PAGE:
MichaelChirico MichaelChirico - 18 days ago 12
R Question

Read SAS sas7bdat data into R

What options does R have for reading files in the native SAS format,

sas7bdat
, into R?

The NCES Common Core, for example, contains an extensive repository of data files saved in this format. For concreteness, let's focus on trying to read in this file from LEA Universe in 1997-98, which contains education-agency-level demographics for entities in all states beginning A through I.

Here's a preview from SAS of the data:

sas_preview

What's the simplest way to bring this data in to my R environment? I don't have any version of SAS available and am not willing to pay, so simply converting it to .csv would be a hassle.

Answer

sas7bdat worked fine for all but one of the files I was looking at (specifically, this one); in reporting the error to the sas7bdat developer, Matthew Shotwell, he also pointed me in the direction of Hadley's haven package in R which also has a read_sas method.

This method is superior for two reasons:

1) It didn't have any trouble reading the above-linked file 2) It is much (I'm talking much) faster than read.sas7bdat. Here's a quick benchmark (on this file, which is smaller than the others) for evidence:

microbenchmark(times=10L,
               read.sas7bdat("psu97ai.sas7bdat"),
               read_sas("psu97ai.sas7bdat"))

Unit: milliseconds
                              expr        min         lq       mean     median         uq        max neval cld
 read.sas7bdat("psu97ai.sas7bdat") 66696.2955 67587.7061 71939.7025 68331.9600 77225.1979 82836.8152    10   b
      read_sas("psu97ai.sas7bdat")   397.9955   402.2627   410.4015   408.5038   418.1059   425.2762    10  a 

That's right--haven::read_sas takes (on average) 99.5% less time than sas7bdat::read.sas7bdat.

minor update

I previously wasn't able to figure out whether the two methods produced the same data (i.e., that both have equal levels of fidelity with respect to reading the data), but have finally done so:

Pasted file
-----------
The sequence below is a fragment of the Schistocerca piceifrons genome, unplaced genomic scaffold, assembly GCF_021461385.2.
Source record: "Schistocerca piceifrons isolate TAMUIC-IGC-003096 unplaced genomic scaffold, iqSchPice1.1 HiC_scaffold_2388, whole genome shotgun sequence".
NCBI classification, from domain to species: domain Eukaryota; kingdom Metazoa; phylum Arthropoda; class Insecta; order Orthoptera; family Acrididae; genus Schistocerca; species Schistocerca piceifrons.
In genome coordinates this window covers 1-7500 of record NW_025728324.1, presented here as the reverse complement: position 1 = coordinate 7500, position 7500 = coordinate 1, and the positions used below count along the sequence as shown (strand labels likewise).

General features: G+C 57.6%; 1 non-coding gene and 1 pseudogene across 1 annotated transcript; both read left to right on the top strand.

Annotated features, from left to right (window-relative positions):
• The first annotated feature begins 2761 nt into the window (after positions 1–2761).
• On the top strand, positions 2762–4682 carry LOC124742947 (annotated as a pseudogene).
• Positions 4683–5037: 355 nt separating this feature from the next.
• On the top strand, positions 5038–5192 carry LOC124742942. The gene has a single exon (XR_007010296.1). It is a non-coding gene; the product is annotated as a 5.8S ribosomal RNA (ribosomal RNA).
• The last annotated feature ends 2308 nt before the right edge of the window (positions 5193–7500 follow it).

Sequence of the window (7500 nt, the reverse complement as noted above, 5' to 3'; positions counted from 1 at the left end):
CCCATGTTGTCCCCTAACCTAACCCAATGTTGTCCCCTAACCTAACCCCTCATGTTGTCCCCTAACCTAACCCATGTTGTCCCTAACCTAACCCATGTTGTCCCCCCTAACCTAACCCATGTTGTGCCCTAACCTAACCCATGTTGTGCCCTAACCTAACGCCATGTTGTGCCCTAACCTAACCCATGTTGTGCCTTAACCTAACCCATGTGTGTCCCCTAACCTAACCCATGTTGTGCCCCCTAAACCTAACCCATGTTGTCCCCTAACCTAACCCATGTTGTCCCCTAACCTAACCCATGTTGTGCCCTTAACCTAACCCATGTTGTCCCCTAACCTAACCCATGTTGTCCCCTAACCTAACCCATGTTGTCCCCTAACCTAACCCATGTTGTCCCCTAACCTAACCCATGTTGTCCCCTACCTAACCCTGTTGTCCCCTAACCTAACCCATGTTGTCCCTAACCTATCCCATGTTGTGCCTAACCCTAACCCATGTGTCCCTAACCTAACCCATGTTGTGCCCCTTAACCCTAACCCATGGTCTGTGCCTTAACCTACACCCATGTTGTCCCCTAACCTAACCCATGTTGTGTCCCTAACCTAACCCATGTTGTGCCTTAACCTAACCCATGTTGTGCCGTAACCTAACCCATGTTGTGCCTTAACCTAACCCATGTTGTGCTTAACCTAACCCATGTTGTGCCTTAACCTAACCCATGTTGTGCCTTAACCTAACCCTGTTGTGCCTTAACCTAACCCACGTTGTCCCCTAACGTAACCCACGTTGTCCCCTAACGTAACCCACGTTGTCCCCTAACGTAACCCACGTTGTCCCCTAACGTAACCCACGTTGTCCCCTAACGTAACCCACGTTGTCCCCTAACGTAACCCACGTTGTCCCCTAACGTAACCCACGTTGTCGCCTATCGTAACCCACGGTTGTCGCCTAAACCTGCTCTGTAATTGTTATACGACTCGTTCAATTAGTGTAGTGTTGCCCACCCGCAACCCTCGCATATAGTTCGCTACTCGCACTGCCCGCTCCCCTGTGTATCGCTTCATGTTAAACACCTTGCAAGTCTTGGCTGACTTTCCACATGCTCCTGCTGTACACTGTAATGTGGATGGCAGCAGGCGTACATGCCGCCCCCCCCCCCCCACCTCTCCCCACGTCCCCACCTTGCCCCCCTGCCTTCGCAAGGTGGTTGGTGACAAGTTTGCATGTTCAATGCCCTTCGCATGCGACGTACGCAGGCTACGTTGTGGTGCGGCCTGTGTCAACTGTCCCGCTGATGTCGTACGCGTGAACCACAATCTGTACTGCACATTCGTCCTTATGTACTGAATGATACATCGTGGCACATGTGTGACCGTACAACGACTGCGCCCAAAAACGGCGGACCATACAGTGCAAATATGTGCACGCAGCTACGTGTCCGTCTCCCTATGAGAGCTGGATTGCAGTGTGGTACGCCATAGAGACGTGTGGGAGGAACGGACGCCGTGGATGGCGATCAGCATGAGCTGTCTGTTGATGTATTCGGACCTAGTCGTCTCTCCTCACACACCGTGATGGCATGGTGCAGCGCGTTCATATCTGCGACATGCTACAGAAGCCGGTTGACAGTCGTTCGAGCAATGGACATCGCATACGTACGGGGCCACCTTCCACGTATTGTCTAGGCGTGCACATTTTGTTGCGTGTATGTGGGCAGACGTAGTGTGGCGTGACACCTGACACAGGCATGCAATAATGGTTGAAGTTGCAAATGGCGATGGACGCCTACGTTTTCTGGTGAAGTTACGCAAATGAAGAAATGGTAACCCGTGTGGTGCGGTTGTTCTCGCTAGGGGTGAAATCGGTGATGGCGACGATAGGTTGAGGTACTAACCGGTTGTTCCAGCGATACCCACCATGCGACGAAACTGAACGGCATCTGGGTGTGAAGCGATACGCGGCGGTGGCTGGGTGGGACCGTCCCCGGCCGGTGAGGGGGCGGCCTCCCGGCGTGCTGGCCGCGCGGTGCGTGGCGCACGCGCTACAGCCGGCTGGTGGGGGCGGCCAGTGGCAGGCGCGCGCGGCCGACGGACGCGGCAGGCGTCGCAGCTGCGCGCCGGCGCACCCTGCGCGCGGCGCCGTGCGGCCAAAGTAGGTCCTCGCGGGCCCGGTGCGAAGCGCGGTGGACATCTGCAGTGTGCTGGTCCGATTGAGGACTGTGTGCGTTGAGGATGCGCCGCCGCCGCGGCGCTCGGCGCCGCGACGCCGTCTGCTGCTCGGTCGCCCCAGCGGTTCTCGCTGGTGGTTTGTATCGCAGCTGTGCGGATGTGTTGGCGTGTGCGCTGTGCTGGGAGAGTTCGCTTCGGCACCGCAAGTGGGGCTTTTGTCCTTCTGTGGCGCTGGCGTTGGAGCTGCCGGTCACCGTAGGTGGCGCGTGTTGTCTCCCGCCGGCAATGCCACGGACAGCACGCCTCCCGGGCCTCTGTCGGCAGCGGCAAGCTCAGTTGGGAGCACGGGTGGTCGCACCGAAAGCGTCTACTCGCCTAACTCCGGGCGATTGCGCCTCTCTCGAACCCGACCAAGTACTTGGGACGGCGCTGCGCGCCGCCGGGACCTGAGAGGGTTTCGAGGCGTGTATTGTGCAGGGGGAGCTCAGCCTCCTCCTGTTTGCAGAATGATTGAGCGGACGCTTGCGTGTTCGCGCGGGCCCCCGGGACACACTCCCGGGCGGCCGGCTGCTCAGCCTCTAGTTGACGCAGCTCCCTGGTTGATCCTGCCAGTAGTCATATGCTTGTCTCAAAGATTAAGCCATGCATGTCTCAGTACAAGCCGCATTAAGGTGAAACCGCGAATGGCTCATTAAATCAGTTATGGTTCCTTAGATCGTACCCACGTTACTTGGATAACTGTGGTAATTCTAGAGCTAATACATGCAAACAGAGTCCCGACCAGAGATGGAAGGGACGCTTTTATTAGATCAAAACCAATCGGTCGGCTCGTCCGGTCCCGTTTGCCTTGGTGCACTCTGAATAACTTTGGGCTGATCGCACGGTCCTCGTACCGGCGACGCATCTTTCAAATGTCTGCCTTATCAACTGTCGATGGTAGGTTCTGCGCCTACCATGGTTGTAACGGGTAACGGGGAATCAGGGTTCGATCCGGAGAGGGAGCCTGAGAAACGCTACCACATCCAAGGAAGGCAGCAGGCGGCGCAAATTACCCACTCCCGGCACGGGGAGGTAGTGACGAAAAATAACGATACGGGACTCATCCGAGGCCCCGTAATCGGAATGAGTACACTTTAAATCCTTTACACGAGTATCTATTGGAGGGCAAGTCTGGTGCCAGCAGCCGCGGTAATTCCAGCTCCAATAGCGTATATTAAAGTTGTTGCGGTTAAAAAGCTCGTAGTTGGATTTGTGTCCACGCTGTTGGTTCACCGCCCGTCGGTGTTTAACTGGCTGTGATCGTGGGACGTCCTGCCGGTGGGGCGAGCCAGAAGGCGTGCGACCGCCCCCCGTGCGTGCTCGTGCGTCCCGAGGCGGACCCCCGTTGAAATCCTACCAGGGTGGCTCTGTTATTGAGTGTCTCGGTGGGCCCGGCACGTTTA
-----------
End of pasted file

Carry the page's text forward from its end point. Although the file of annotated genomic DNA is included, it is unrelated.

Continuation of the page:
# Keep as data.tables
sas7bdat <- setDT(read.sas7bdat("psu97ai.sas7bdat"))
haven <- setDT(read_sas("psu97ai.sas7bdat"))

# read.sas7bdat prefers strings as factors,
#   and as of now has no stringsAsFactors argument
#   with which to prevent this
idj_factor <- names(haven)[sapply(haven, class) == "factor"]

# Reset all factor columns as characters
sas7bdat[ , (idj_factor) := lapply(.SD, as.character), .SDcols = idj_factor]

# Check equality of the tables
all.equal(sas7bdat, haven, check.attributes = FALSE)
# [1] TRUE

However, note that read.sas7bdat has kept a massive list of attributes for the file, presumably a holdover from SAS:

str(sas7bdat)
# ...
# - attr(*, "column.info")=List of 70
#   ..$ :List of 12
#   .. ..$ name  : chr "NCESSCH"
#   .. ..$ offset: int 200
#   .. ..$ length: int 12
#   .. ..$ type  : chr "character"
#   .. ..$ format: chr "$"
#   .. ..$ fhdr  : int 0
#   .. ..$ foff  : int 76
#   .. ..$ flen  : int 1
#   .. ..$ label : chr "UNIQUE SCHOOL ID (NCES ASSIGNED)"
#   .. ..$ lhdr  : int 0
#   .. ..$ loff  : int 44
#   .. ..$ llen  : int 32
# ...

So, if by any chance you need these attributes (I know some people are particularly keen on the labels, for instance), perhaps read.sas7bdat is the option for you after all.